Tuesday, 8 February 2011
Another "first" with the ICO
I had another memorable experience with someone from the Information Commissioner’s Office today. Is this an especially memorable experience that is likely to be splashed across the centre pages of a Sunday newspaper? I think not. It was my first such experience, but it was all carried out in the best possible taste.
What am I on about?
I’m referring to the Commissioner’s latest plan to manage the volume of assessments his Office is required to deal with. Try as hard as we might, there will always be the odd occasion in which mistakes are made- and the victims of those mistakes may, also on occasion, relay their experience to the ICO. And these complainants, quite justifiably, will expect the ICO to examine the mistakes which have been made and to ensure that those responsible - and perhaps the wider data protection community - learn the relevant lessons.
In the past, it’s been the ICO’s practice to write to the data controllers, seeking written responses to points when it appeared that there may have been a breach of the Data Protection Act. Now, a new trend is emerging. As one of the leading exponents of modern technology, the ICO has taken to phoning data controllers, rather than writing to them (or perhaps as a precursor to writing to them), seeking their views and commitments on issues that are well known to one and all.
I had my first experience of such a telephone call today. And I have to report that it was a very welcome sensation. Quite a thrill, actually. It enabled me to understand the root cause of the complainant’s problem, and it gave me the opportunity to emphasis my commitment to continually reviewing and enhancing the customer service standards that my employer tries so hard to provide. And it also gave me an opportunity to explain to the ICO’s assessor just how much effort it takes to ensure that such regrettable errors are kept to the absolute minimum.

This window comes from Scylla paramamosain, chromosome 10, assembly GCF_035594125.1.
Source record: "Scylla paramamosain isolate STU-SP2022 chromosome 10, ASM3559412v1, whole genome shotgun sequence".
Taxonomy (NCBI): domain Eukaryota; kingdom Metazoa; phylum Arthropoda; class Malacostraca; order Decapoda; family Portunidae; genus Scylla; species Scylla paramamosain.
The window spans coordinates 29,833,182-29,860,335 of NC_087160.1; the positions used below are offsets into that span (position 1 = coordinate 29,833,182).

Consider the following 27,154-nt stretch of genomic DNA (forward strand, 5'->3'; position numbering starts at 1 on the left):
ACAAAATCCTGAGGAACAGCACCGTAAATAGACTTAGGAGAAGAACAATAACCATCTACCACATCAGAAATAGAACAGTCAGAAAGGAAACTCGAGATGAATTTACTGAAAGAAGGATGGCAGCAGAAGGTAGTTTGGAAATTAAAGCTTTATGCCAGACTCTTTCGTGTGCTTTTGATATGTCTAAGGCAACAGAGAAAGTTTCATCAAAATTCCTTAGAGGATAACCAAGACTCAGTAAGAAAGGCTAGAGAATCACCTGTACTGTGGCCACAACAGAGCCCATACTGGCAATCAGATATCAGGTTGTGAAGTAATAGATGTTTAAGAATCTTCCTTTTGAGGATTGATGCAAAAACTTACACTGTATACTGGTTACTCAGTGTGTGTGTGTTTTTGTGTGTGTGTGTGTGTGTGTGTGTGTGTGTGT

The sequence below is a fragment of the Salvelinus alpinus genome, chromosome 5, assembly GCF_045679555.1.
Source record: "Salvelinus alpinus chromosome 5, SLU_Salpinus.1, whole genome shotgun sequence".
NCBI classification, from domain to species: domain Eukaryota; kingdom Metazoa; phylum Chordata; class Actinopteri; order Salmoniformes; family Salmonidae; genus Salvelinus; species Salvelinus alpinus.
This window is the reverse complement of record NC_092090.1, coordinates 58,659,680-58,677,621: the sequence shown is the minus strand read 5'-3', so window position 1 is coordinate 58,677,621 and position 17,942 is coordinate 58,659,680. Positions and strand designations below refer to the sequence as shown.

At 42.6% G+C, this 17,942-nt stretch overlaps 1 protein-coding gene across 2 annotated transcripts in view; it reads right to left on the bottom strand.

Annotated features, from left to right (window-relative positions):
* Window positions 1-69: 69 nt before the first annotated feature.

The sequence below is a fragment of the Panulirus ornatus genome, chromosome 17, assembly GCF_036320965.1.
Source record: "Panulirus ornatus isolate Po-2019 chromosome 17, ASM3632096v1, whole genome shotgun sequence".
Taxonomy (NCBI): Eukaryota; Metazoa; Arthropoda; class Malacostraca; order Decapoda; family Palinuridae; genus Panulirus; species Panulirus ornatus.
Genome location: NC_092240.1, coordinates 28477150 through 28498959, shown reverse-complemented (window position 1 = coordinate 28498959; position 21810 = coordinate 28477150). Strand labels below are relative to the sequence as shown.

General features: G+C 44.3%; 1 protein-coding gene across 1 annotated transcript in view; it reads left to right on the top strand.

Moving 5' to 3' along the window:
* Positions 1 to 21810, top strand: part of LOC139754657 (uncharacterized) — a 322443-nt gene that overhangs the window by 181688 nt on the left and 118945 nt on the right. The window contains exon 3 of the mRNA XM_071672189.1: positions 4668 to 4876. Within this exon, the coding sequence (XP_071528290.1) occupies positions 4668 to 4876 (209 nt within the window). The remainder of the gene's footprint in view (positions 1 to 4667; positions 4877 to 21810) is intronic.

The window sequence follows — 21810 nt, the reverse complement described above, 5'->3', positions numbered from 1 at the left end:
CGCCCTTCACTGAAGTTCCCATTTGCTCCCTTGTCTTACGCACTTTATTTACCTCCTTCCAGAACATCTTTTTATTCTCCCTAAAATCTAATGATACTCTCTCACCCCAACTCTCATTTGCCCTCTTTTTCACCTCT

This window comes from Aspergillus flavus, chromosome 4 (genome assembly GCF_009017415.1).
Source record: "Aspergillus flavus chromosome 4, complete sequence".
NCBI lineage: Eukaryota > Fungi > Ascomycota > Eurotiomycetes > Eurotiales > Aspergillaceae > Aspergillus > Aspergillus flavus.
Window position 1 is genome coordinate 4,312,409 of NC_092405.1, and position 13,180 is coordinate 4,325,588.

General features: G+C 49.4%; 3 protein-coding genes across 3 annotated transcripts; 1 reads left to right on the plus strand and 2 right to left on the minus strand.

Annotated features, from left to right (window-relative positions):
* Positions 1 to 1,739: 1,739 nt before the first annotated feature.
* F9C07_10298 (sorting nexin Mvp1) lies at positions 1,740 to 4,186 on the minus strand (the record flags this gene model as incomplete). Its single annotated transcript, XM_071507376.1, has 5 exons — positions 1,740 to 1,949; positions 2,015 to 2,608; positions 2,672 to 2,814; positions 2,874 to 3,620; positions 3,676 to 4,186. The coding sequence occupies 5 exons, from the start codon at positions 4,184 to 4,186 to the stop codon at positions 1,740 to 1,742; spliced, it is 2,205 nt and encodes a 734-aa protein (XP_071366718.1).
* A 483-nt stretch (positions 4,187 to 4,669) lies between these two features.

I quite enjoyed the call. It allowed me, rather than asserting my written commitment to high data protection standards, to demonstrate my passion in words. It enabled me to engage in a constructive, friendly and meaningful discussion with someone who, I hope, also formed the opinion that I truly care about trying to get things right.
And, just as importantly, it also enabled us both to deal with the assessment, and the underlying cause of the problem, then and there. In one phone call, rather than a series of letters which might have taken weeks to properly deal with.
I do hope to receive more such calls. They’re just as effective as written correspondence with the ICO. They let me show that I care, and they give me an opportunity to advise the assessor of other facts that they might also need to bear in mind when dealing with similar issues. They also give the assessor the opportunity to clear up any supplementary points that might arise during the conversation, in order that they they can make a better informed decision about the action they should subsequently take.
So, given the chance, I hope you might also enjoy a one-to-one with one of the Commisisoner’s complaints handling staff. We don't always have to do it in writing. Remember - it's good to talk!